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Farming Together – It’s a Family Tradition

Posted by Natural Resources Conservation Service, Louisiana Public Affairs on July 06, 2016 at 08:15 AM
Kobe Williams, son of Travis Williams, holds an NRCS partnership sign as Elvadus Fields looks on.

Kobe Williams, son of Travis Williams, holds an NRCS partnership sign as Elvadus Fields looks on.

Soil erosion and drainage problems were plaguing Horace Robinson, Calvin Williams, and Travis Williams, a family of soybean farmers in the Mississippi Delta Region of Louisiana. They weren’t quite sure what to do to combat these problems while maintaining a productive farm.  

Enter Harvey Reed and Elvadus Fields.

Spreading the Word about StrikeForce
Harvey Reed, executive director of the Louisiana Association of Cooperatives, teamed up with the Natural Resources Conservation Service (NRCS) through USDA’s StrikeForce for Rural Growth and Opportunity. Along the way, he recruited Elvadus Fields, director of the Delta Regional Outreach Center. Together, through a series of workshops and field days they’re letting farmers throughout the Delta region know what StrikeForce has to offer. 

“USDA’s StrikeForce is a step forward to reaching socially disadvantaged farmers and small farmers,” said Fields. “USDA has been a helping hand all along, down through the ages. But with the way the agriculture business works today, we really need something like StrikeForce to reach out to these individuals who need assistance the most.” 

In the Right Place at the Right Time
Horace, Calvin, and Travis found themselves at one of these workshops in Franklin Parish where they own and operate a farm handed down to them from their parents. When the men were young, the Robinson and Williams families combined their lands to run one farm together and support each other. Today, the younger generations of the two families are following the same path.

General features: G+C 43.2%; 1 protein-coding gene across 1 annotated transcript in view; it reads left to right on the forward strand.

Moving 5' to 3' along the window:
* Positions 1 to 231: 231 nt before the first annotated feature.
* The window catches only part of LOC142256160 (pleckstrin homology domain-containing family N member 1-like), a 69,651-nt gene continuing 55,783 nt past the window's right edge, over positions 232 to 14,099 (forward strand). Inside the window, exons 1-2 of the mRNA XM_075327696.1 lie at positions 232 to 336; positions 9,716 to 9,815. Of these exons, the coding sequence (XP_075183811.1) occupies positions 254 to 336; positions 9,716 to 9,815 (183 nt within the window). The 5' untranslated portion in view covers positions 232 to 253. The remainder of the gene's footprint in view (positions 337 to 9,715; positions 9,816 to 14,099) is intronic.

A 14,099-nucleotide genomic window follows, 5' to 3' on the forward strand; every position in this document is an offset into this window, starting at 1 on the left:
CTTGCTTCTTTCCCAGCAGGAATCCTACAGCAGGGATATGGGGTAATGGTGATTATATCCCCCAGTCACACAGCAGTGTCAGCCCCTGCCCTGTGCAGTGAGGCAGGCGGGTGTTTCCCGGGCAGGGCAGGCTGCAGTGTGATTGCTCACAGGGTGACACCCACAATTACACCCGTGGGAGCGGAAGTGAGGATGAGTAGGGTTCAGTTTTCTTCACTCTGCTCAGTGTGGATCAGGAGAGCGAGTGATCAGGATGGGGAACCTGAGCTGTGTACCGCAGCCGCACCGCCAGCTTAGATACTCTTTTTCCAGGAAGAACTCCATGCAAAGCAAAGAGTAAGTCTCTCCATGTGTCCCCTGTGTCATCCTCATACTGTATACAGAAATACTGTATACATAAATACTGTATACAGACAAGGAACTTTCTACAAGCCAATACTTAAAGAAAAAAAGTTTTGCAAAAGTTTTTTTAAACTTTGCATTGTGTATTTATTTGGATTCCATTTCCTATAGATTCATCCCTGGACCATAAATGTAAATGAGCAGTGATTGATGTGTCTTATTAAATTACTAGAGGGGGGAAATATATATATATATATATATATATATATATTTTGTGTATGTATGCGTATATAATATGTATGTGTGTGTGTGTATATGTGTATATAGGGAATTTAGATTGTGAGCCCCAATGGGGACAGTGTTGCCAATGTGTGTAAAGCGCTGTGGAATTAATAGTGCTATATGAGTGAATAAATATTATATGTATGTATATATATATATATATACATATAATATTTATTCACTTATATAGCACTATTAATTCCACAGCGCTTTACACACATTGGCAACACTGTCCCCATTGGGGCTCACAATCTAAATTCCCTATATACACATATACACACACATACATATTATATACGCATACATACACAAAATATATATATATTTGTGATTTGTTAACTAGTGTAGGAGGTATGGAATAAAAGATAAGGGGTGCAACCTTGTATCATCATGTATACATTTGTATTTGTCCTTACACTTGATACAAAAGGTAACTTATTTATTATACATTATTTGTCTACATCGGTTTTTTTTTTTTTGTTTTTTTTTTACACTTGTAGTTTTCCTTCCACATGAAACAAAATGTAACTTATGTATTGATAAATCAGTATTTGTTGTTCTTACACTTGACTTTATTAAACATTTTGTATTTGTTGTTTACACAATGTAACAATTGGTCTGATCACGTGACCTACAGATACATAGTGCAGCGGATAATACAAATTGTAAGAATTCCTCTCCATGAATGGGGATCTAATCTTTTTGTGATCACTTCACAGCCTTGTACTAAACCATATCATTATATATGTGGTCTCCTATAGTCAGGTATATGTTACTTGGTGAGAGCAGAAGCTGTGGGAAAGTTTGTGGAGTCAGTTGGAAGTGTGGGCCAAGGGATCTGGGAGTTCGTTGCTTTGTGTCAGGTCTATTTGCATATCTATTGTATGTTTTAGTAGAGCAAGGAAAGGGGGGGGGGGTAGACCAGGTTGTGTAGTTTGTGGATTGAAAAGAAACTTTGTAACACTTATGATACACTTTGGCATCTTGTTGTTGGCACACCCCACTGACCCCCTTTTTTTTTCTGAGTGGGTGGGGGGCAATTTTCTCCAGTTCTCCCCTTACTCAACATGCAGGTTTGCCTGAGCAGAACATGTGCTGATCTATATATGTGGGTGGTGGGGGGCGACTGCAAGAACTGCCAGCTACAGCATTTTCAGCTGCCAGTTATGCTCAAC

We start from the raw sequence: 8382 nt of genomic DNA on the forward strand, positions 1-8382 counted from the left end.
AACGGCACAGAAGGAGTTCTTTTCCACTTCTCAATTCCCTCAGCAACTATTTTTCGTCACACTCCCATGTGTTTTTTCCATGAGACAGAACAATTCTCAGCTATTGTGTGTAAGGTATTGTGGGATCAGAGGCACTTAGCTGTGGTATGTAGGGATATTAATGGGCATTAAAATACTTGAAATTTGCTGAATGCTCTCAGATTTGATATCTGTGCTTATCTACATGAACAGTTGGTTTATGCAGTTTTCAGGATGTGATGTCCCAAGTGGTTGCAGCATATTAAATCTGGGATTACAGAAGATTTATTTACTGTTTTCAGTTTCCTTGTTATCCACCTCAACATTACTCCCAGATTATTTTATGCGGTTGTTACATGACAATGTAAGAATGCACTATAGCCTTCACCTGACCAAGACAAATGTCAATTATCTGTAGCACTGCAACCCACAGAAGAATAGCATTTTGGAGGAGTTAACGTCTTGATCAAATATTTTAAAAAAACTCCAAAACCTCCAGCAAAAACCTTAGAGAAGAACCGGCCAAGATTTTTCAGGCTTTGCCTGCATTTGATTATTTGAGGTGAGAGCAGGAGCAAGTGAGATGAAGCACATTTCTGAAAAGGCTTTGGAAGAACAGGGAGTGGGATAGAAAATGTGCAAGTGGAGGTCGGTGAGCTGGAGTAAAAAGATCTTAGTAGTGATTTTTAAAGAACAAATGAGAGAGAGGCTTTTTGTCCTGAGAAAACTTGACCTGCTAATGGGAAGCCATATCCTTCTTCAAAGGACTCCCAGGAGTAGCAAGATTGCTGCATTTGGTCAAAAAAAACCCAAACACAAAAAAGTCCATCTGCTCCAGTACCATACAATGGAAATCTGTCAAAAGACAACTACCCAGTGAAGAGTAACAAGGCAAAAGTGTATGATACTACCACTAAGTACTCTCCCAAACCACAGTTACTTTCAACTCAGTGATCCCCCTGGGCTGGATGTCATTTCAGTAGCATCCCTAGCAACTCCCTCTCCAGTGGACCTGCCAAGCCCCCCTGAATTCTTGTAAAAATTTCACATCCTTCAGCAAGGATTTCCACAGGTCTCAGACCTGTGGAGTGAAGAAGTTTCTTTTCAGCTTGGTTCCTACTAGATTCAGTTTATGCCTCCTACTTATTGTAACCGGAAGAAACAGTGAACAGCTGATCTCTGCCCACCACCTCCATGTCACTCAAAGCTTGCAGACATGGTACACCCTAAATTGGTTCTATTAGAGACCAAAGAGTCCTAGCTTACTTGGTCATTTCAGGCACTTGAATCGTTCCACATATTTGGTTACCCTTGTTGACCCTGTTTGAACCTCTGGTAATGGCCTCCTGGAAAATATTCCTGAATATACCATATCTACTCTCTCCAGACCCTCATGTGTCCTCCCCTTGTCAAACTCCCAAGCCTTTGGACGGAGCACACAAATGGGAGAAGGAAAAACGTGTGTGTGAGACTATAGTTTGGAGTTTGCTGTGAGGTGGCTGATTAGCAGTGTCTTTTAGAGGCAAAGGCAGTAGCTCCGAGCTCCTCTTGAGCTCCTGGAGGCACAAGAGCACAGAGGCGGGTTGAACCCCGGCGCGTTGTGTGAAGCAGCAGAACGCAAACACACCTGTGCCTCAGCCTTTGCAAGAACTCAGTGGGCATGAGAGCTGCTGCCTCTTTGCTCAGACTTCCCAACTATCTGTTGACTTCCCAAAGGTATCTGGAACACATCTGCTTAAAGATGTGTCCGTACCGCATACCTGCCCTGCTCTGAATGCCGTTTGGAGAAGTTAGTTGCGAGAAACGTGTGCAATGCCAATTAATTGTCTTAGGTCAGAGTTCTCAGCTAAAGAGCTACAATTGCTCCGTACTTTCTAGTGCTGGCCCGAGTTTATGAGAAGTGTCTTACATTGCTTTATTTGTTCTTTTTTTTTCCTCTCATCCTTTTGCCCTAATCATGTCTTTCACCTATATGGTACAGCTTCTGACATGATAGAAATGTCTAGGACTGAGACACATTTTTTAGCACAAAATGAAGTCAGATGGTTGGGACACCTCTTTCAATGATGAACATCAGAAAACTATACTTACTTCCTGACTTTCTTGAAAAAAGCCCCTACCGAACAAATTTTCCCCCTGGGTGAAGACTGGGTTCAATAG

But Horace, Calvin, and Travis realized that to have healthy land to pass down to their children, they would need to reduce soil erosion and make sure that their soil stays healthy, productive, and capable of supporting the future generations.

The StrikeForce workshop helped them realize that they could identify solutions to the erosion and drainage problems with help from NRCS.  



How NRCS Helped
NRCS conservationists visited the men’s farm, evaluated where conservation improvements could be made, and with the farmers’ help began working on solutions. The farmer-trio decided to apply for financial assistance through NRCS’ Environmental Quality Incentives Program (EQIP) to install the conservation practices that would save the farm. With land-leveling and grade-stabilization structures, the irrigation and rain water would be better managed and more evenly dispersed across their farm, providing a drainage system for overflow and solving many erosion problems.

“These practices are really going to help our operation,” said Horace Robinson. “With erosion you lose a significant amount of topsoil, and we can’t afford to keep losing our greatest resource or having our water runoff into the streams and water basins.” 

“It really means a lot to our family to be able to continue to pass down this great (family) relationship and this healthy land to our children,” said Calvin Williams. “Hopefully they will do the same for theirs.” 

To learn more about USDA StrikeForce or assistance available through EQIP, visit www.nrcs.usda.gov or your local Service Center.

Tags: Louisiana, StrikeForce, EQIP, soil erosion

categories Discover Conservation , Conservation Programs, Farmer & Rancher Stories

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